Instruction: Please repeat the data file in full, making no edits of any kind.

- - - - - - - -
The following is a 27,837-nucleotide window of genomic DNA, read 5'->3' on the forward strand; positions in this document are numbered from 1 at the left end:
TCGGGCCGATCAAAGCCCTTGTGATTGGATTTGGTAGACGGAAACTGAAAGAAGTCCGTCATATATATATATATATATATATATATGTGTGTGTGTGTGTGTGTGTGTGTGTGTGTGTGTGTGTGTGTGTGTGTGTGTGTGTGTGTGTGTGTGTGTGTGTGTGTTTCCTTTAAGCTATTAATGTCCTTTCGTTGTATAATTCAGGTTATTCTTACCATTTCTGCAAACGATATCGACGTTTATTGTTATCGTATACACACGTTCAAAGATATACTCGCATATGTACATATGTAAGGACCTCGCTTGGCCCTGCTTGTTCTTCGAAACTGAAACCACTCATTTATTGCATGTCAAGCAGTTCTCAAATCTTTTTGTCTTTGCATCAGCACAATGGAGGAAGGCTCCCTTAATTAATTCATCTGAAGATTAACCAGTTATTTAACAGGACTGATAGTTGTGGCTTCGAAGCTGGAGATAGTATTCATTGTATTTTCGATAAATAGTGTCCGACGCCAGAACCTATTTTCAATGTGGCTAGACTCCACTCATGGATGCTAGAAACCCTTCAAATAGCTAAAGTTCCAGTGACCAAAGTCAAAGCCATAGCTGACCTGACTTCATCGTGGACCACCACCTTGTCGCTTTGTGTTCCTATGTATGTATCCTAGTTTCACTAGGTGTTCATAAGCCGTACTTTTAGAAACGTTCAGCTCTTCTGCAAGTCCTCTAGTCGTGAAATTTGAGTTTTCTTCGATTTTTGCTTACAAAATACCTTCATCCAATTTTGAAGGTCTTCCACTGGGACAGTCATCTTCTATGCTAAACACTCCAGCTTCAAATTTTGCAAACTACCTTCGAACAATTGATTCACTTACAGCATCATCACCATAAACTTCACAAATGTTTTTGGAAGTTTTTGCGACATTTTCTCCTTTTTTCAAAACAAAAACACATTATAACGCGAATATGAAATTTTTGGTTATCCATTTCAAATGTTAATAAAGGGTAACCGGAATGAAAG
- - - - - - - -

The following is a 27,837-nucleotide window of genomic DNA, read 5'->3' on the forward strand; positions in this document are numbered from 1 at the left end:
TCGGGCCGATCAAAGCCCTTGTGATTGGATTTGGTAGACGGAAACTGAAAGAAGTCCGTCATATATATATATATATATATATATATGTGTGTGTGTGTGTGTGTGTGTGTGTGTGTGTGTGTGTGTGTGTGTGTGTGTGTGTGTGTGTGTGTGTGTGTGTGTGTTTCCTTTAAGCTATTAATGTCCTTTCGTTGTATAATTCAGGTTATTCTTACCATTTCTGCAAACGATATCGACGTTTATTGTTATCGTATACACACGTTCAAAGATATACTCGCATATGTACATATGTAAGGACCTCGCTTGGCCCTGCTTGTTCTTCGAAACTGAAACCACTCATTTATTGCATGTCAAGCAGTTCTCAAATCTTTTTGTCTTTGCATCAGCACAATGGAGGAAGGCTCCCTTAATTAATTCATCTGAAGATTAACCAGTTATTTAACAGGACTGATAGTTGTGGCTTCGAAGCTGGAGATAGTATTCATTGTATTTTCGATAAATAGTGTCCGACGCCAGAACCTATTTTCAATGTGGCTAGACTCCACTCATGGATGCTAGAAACCCTTCAAATAGCTAAAGTTCCAGTGACCAAAGTCAAAGCCATAGCTGACCTGACTTCATCGTGGACCACCACCTTGTCGCTTTGTGTTCCTATGTATGTATCCTAGTTTCACTAGGTGTTCATAAGCCGTACTTTTAGAAACGTTCAGCTCTTCTGCAAGTCCTCTAGTCGTGAAATTTGAGTTTTCTTCGATTTTTGCTTACAAAATACCTTCATCCAATTTTGAAGGTCTTCCACTGGGACAGTCATCTTCTATGCTAAACACTCCAGCTTCAAATTTTGCAAACTACCTTCGAACAATTGATTCACTTACAGCATCATCACCATAAACTTCACAAATGTTTTTGGAAGTTTTTGCGACATTTTCTCCTTTTTTCAAAACAAAAACACATTATAACGCGAATATGAAATTTTTGGTTATCCATTTCAAATGTTAATAAAGGGTAACCGGAATGAAAG